Dec 07, 2015 News
Attorneys Nigel Hughes and Mark Waldron have completed a draft new legislation to relax marijuana convictions.
This comes in the wake of the imprisonment of former national footballer turned coach, Vibert Butts by a city Magistrate for the possession of marijuana.
Butts has since appealed the conviction and sentence and is expected to be released on $350,000, pending the outcome of the appeal.
The legislation, which aims to revise stipulations of the denial of bail, the mandatory minimum serving time and the violation of the separation of power, is likely to be tabled in the National Assembly on December 17.
The formation of this piece of bill kicked off following the conviction of Butts for possession of 46 grammes of cannabis two weeks ago. He was found guilty when he appeared at the Georgetown Magistrates’ Courts.
An unrepresented Butts, had initially pleaded not guilty to the charge, but later changed his plea and begged for leniency, insisting that he only used marijuana for medicinal purposes. Nevertheless, he was sentenced to three years imprisonment, along with a one-year prison term for another offence.
He was granted bail at $350,000 in the High Court on Friday by Chief Justice (Ag) Ian Chang after his lawyers Hughes and Waldron filed the appeal.
Insisting that the bail was “ridiculously” high, Hughes stated that they have moved ahead to complete the legislation that will seek to protect persons like Butts from stringent unrealistic narcotics laws.
Hughes argued that the current marijuana prison term is impractical and inhumane since the number of persons charged with the offence does not have access to seek justice because of their socio-economic status.
“We need to get rid of that awful legislation that penalises people for possession of small amounts of marijuana,” he said, stressing that too many good citizens are being thrown in prison for possession of marijuana and as such are criminalised.
He indicated that many of the people tossed in prison for this offence are from the poorer class of society. He insisted that the severity of the penalty challenged him and his colleague Waldron and some 30 prisoners charged with the same offence to form this legislation.
The law indicates that anyone found in possession of marijuana is liable to a fine of $10,000 or three times the monetary value of the drug and five years in jail.
Benschop also raised his voice against the current regulation, stating that they are approaching the issue in an aggressive manner. “The law has to change,” he stated.
He charged that Guyana was living in the dark ages while other countries were moving forward and not criminalising the possession of marijuana in small quantity. “It’s just wrong…we can’t be incarcerating people for small amount of marijuana,” he insisted, adding, “Instead of dumping them in prison, they should be warned or placed on probation…especially in cases of first time offenders.”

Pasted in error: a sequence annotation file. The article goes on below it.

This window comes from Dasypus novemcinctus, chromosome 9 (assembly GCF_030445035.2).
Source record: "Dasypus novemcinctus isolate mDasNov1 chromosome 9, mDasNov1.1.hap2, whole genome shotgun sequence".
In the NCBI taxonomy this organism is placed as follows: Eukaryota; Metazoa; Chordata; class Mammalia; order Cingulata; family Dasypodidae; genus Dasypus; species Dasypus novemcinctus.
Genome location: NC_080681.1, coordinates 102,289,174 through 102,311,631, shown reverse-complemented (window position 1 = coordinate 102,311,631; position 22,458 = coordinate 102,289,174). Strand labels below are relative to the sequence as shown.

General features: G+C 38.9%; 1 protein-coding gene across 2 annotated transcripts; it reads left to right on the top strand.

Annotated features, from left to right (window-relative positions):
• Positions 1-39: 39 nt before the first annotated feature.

He argued that there were doctors, businessmen and politicians who smoke or have smoked marijuana and they were not criminalised for it so why should the poorer class of society suffer the injustice and be thrown into prison and stigmatised? “The problem is that when these persons come out…and most of them are young boys… they come out as hardcore criminals,” he said, adding that it places a burden on the government, the taxpayers and the prison system.
Public Health Minister George Norton yesterday stated that in-depth consideration must be given to the bill along with widespread consultation. However, he stated that the legalisation of marijuana smoking would fly in the face of the anti-tobacco legislation, which will be tabled next year.
He said the Bill, as it stands now, can’t be passed at the level of the minority, but only through widespread consent, backed by scientific evidence for and against it.
However, Benschop indicated that the piece of legislation does not accept marijuana consumption as right but believes that the mandatory prison time should be revised. “We are not saying that marijuana should be legalised because if someone is caught with a trunk full of marijuana then they should face the consequences. We are more concerned with the human rights aspect of the situation,” he stated.
He said once the Bill is passed, it was up to the legislators to decide what amount of marijuana would be permissible. He also stated that Parliament will decide if consultation would be needed.
In the past, many international bodies have called on their respective governments to relax their narcotics laws.
Meanwhile, Butts is one of many persons charged and sentenced to prison for possession of small amounts of marijuana. Many of the persons charged are youths.
Butts is expected to be released from prison by 11am today. The bulk of money secured for his release came from his family and the Benschop Foundation.
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